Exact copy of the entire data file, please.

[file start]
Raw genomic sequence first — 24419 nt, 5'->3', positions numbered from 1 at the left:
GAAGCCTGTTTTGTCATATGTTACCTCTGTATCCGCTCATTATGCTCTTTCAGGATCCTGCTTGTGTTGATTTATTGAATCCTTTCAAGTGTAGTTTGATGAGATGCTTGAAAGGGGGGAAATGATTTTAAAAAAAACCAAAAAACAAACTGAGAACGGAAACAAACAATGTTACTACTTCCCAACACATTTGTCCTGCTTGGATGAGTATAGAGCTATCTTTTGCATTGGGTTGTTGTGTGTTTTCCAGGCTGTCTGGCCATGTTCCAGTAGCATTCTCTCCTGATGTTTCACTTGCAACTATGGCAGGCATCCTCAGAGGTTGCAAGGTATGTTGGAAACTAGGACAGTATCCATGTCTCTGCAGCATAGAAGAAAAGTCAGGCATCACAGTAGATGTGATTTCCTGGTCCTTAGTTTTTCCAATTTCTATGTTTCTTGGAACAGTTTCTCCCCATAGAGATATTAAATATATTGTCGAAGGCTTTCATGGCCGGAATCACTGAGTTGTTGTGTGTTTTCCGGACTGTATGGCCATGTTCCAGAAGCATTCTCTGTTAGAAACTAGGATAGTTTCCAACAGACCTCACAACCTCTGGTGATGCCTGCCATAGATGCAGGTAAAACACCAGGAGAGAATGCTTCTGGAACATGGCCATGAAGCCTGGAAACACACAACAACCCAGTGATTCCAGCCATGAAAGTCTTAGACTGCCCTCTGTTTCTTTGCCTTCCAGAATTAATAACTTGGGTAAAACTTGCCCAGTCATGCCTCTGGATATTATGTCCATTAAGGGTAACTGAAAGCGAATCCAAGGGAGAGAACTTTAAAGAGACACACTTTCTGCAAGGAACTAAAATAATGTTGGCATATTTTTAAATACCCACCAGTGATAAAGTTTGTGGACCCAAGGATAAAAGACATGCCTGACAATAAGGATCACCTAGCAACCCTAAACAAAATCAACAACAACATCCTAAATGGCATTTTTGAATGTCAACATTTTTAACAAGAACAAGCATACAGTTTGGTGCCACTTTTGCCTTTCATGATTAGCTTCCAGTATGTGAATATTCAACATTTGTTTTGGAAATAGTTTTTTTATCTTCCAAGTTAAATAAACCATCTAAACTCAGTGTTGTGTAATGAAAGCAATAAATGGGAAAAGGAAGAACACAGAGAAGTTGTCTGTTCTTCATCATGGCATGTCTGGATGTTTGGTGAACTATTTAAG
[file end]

Raw genomic sequence first — 24419 nt, 5'->3', positions numbered from 1 at the left:
GAAGCCTGTTTTGTCATATGTTACCTCTGTATCCGCTCATTATGCTCTTTCAGGATCCTGCTTGTGTTGATTTATTGAATCCTTTCAAGTGTAGTTTGATGAGATGCTTGAAAGGGGGGAAATGATTTTAAAAAAAACCAAAAAACAAACTGAGAACGGAAACAAACAATGTTACTACTTCCCAACACATTTGTCCTGCTTGGATGAGTATAGAGCTATCTTTTGCATTGGGTTGTTGTGTGTTTTCCAGGCTGTCTGGCCATGTTCCAGTAGCATTCTCTCCTGATGTTTCACTTGCAACTATGGCAGGCATCCTCAGAGGTTGCAAGGTATGTTGGAAACTAGGACAGTATCCATGTCTCTGCAGCATAGAAGAAAAGTCAGGCATCACAGTAGATGTGATTTCCTGGTCCTTAGTTTTTCCAATTTCTATGTTTCTTGGAACAGTTTCTCCCCATAGAGATATTAAATATATTGTCGAAGGCTTTCATGGCCGGAATCACTGAGTTGTTGTGTGTTTTCCGGACTGTATGGCCATGTTCCAGAAGCATTCTCTGTTAGAAACTAGGATAGTTTCCAACAGACCTCACAACCTCTGGTGATGCCTGCCATAGATGCAGGTAAAACACCAGGAGAGAATGCTTCTGGAACATGGCCATGAAGCCTGGAAACACACAACAACCCAGTGATTCCAGCCATGAAAGTCTTAGACTGCCCTCTGTTTCTTTGCCTTCCAGAATTAATAACTTGGGTAAAACTTGCCCAGTCATGCCTCTGGATATTATGTCCATTAAGGGTAACTGAAAGCGAATCCAAGGGAGAGAACTTTAAAGAGACACACTTTCTGCAAGGAACTAAAATAATGTTGGCATATTTTTAAATACCCACCAGTGATAAAGTTTGTGGACCCAAGGATAAAAGACATGCCTGACAATAAGGATCACCTAGCAACCCTAAACAAAATCAACAACAACATCCTAAATGGCATTTTTGAATGTCAACATTTTTAACAAGAACAAGCATACAGTTTGGTGCCACTTTTGCCTTTCATGATTAGCTTCCAGTATGTGAATATTCAACATTTGTTTTGGAAATAGTTTTTTTATCTTCCAAGTTAAATAAACCATCTAAACTCAGTGTTGTGTAATGAAAGCAATAAATGGGAAAAGGAAGAACACAGAGAAGTTGTCTGTTCTTCATCATGGCATGTCTGGATGTTTGGTGAACTATTTAAG